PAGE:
This text is an attempt to make a players guide to Zakhara, the society described in the AD&D(tm) Al-Qadim(tm) series. Most of this text is an extract of the Arabian Adventures source-book, the Land of Fate box- set, and The Complete Sha'ir's Handbook. It also uses material from the Psionics Handbook and the Tome of Magic rulebooks. The text is meant to be a supplement for players, used as an addition to the Players Handbook for the AD&D role-playing game.

The Zakharan society is divided into to very separate groups, the Al- Hadhar (The city-dwellers) and the Al-Badia (Nomads). Note that there is no separation of the population on terms of race - an Elvish Al- Badia will most often feel closer to a Human Al-Badia than to an Elvish Al-Hadhar. The Zakharan society has absolutely no native racial tendencies; ogres, orcs and half-orcs are as much a part of the established socity as elves, humans and dwarves. The person is judged on the basis of his actions, not of his race.

The Al-Hadhar were above not very accurately described as city-dwellers. It would be more correct to describe them as the part of the population that lives a stationary life, be that in a city, a small village, or perhaps on an isolated farm-stead. The Al-Badia on the other hand, are nomads. Their life is centered around the deserts of Zakhara, where they live the often tough and difficult life of a wanderer. Both of the two groups are however very necessary to the Zakharan society, each supplying to the whole what the other cannot. The Al-Badia have their herds and their caravans, while the Al-Hadhar have their merchants, their crafts-men and their farmers. This is a fact often overlooked by the people themselves, the two groups are in general sceptical towards the other. Even the lowliest of Al-Hadhar consider themselves more cultured and civilized than any Al-Badia. They usually have a home, enough to eat and drink, and an easier life. Also, they have ordered priest performing their religious seremonies in mosques, and therefore consider themselves more pious and in accordance with the gods. The Al-Badia, on the other hand, consider it more pious to live under the open sky, daring the dangers of the deserts, where the whim of the gods is what in the end decides who lives and who does not. Also, the Al-Badia see the Al-Hadhar as soft, and pity what they see as lack of freedom.

There are several very important perspectives of life to the people of Zakhara. In the end, the way you live the life you have been given is what decides how the people around you view you. Rules are what govern the Zakharan society, rules set down by tradition, and by the Lore-giver. To a Zakharan, honour is the essence of everything. If a man has no honour, he is not a man. Being honourable and being good are very much the same thing in Zakhara. Everything you do or do not, in some way influences your honour. A deed will either give you more or less honour in the eyes of those around you. Crime is also an aspect of honour. To damage some other persons honour will by this other person and by most others be considered a crime for which restitution must be made. Sometimes an excuse is enough, sometimes it isn't. The result of no restitution would in most cases lead to a blood feud. Killing is not a crime if it is justified - though there are no clear rules as to what "justified" entails. Note, however, that only two crimes automatically leads to the death penalty; murder and improper love.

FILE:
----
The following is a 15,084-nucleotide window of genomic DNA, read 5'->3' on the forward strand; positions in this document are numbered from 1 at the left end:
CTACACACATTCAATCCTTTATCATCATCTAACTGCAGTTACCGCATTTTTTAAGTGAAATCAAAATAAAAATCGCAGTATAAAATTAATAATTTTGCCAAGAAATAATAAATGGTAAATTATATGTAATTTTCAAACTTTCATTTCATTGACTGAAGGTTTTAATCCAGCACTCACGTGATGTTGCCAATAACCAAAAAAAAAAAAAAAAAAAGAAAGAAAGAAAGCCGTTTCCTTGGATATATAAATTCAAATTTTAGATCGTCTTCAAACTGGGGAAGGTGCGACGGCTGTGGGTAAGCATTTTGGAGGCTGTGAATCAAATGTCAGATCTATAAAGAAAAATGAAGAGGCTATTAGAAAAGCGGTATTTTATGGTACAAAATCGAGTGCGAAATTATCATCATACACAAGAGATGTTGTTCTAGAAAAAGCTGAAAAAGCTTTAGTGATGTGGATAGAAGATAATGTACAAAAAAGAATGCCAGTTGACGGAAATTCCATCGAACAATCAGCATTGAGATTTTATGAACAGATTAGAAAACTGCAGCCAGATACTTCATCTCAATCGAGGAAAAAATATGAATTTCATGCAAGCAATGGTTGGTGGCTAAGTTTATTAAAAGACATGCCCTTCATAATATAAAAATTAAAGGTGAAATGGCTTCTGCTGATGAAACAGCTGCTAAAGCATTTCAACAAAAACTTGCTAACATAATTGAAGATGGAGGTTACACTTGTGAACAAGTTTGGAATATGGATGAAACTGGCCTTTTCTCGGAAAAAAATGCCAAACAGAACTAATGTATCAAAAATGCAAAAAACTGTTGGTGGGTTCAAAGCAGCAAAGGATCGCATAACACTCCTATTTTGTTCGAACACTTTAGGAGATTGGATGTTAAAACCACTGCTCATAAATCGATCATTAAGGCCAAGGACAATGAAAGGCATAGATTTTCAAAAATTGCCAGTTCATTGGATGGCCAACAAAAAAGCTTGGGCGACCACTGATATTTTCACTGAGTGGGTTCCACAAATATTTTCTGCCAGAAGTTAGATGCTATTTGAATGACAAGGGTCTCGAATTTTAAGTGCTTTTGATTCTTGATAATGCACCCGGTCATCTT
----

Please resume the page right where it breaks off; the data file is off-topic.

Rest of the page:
Another aspect of honour is family. The family is the most important thing in a Zakharan's life. Any act of one member of the family not only influences the honour of that person, but the honour of the whole family. Divorce is legal, and marriage is the only family tie that can be broken. Relatives of the blood will continue to influence the honour of a family for all time. Therefore a family will often kill a member of the family who seriously damages the honour of the family. Usually this happens if some family member have commited rape, or in any other way have acted improper with relations to love or signs of affection. It is important to avoid any unnecessary physical contact with someone you are not married to, otherwise it might be considered such an improper action.

Hospitality is essential. Custom and honour demands that you offer food and drink to anyone who pays you a visit - whether the guest is invited or not. But a guest who overstays his welcome equally debases his own honour by taxing on other unnecessarily. The bond of salt is important here. Once a guest have eaten salt from the table of the host, they are formally bonded, where the two owe each other mutual protection and help. Salt is considered as remaining in the body for three days.

Honour and religion are very much the same thing. Being honourable is demanded by any god in the Land of Fate, and an unhorouble man is also an impious one. A man without honour cannot expect to be found worthy by any god to enter the paradisical afterlife. Any person not pract- icing a religion, will be looked upon with disdain and lack of trust by Zakharans.

The most important criterias for begin considered a pious person, is to belong to an enlightened religion, to believe in fate and the word of the Loregiver. Fate, pictured as a woman, is said to have visited Zakhara many centuries ago. She then left all her wisdom and her teachings in the hands of a young girl, who through all the following centuries was known only as the Loregiver, the person to whom the task of bringing on the learning of the code of honourable behaviour. These ideals are embraced by all Zakharans, at least in theory.